Spotlight on Eric Carle

Spotlight on Eric Carle

Kids all over the world can list The Very Hungry Caterpillar as one of their favorite books. In fact, the same can be said for generations of kids. The children’s classic turned 50 years old earlier this month. But did you know that beloved author and illustrator Eric Carle, creator of The Very Hungry Caterpillar, also contributed artwork for several issues of our award-winning children’s literary magazines?

Actually, there’s a lot that the average person doesn’t know about Eric Carle. That’s why we’re celebrating the 50th anniversary of his most famous book with some interesting facts about his life and work!

He did not have a happy childhood.

Eric Carle’s books are part of many people’s fond childhood memories, but his own early years fell short of idyllic. Although he was born in New York, his parents decided to move back to their home country of Germany when he was six years old… not long before World War II broke out. Carle remembers painting with his father and walking through nature back in New York, but he had no such happy memories of his years in Germany. Carle’s father became a prisoner of war while Carle himself was forced to dig trenches as a teenager. He was eager to get out of Germany as soon as he could and returned to New York with only $40 to his name.

He wasn’t always a children’s author and illustrator.

Eric Carle didn’t publish his first book until he was almost 40. Before that, he designed ads for the New York Times, served in the U.S. Army during the Korean War, and became an art director for his own advertising agency. It was a lobster that changed his life. To be more specific, a bright red lobster that he drew for an ad caught the eye of author Bill Martin, Jr., who thought that his work would be perfect for a children’s book. That book turned out to be Brown Bear, Brown Bear, What Do You See?

A daring teacher and a famous painting inspired him.

While Eric Carle was growing up in Germany, abstract and modern art was banned and artists were strictly policed. A high school teacher invited him over to his home to look at forbidden artwork. Then, he said something so shocking that he would have been in huge trouble if he’d been caught: “The Nazis, they are charlatans. They haven’t an idea what art is.” Those words made a huge impression on Carle, as did a painting called Blue Horse by Franz Marc. That painting appears on the back of Carle’s book, The Artist Who Painted a Blue Horse. The book celebrates imagination and thinking outside the box– unlike the oppressive environment of Carle’s youth.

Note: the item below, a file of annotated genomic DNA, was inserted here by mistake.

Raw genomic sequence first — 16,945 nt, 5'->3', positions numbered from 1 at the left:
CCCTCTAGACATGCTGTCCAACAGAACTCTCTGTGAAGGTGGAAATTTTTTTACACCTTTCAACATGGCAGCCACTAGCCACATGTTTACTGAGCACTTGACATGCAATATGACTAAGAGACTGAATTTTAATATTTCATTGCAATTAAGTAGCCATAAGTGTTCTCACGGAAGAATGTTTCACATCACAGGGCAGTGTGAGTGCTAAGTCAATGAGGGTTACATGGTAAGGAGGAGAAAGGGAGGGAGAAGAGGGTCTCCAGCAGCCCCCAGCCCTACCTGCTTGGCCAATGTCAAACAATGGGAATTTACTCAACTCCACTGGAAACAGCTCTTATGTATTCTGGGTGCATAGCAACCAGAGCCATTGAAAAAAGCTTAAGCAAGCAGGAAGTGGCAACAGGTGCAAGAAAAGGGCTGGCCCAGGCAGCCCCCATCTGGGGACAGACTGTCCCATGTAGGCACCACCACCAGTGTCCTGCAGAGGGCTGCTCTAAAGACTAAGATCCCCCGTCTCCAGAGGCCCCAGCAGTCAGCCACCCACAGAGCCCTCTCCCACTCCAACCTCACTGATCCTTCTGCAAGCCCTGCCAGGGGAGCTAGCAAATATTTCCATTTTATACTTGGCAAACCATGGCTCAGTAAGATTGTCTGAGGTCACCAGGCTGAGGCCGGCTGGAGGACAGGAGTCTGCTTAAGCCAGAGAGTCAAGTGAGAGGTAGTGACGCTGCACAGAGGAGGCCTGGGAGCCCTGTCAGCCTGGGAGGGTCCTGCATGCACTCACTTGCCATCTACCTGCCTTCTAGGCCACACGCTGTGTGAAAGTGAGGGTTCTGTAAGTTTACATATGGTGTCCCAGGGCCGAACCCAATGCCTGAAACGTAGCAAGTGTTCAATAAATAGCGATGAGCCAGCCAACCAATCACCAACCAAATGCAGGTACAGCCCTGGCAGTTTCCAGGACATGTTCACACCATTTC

Eric Carle’s books are even more popular than you’d expect.

Somebody in the world buys a copy of The Very Hungry Caterpillar every 30 seconds. It’s been translated into more than 60 languages and has sold nearly 50 million copies. That’s a lot of hungry caterpillars! It’s far from his only successful work. He’s illustrated over 70 books, many of which he also wrote. We’re somewhat partial to The Grouchy Ladybug, The Very Busy Spider, and The Very Quiet Cricket. Can you guess why?

He founded his own museum.

The Eric Carle Museum of Picture Book Art, located in Amherst, Massachusetts, opened in 2002. It’s possibly the only museum dedicated to artwork from picture books. Guests who stop by for a visit can enjoy displays by famous artists like Maurice Sendak (Where The Wild Things Are) and Rosemary Wells (Max & Ruby), make their own artwork, and be entertained by live readings and performances. There’s also the rare museum gift shop that parents won’t want to avoid. How can you say no to buying more wonderful children’s books?

Eric Carle is only one of the magnificent children’s authors and illustrators who’s been featured in the pages of Cricket Media magazines in our 45-year history! Stay tuned for more profiles of notable contributors, or learn more about our magazines here!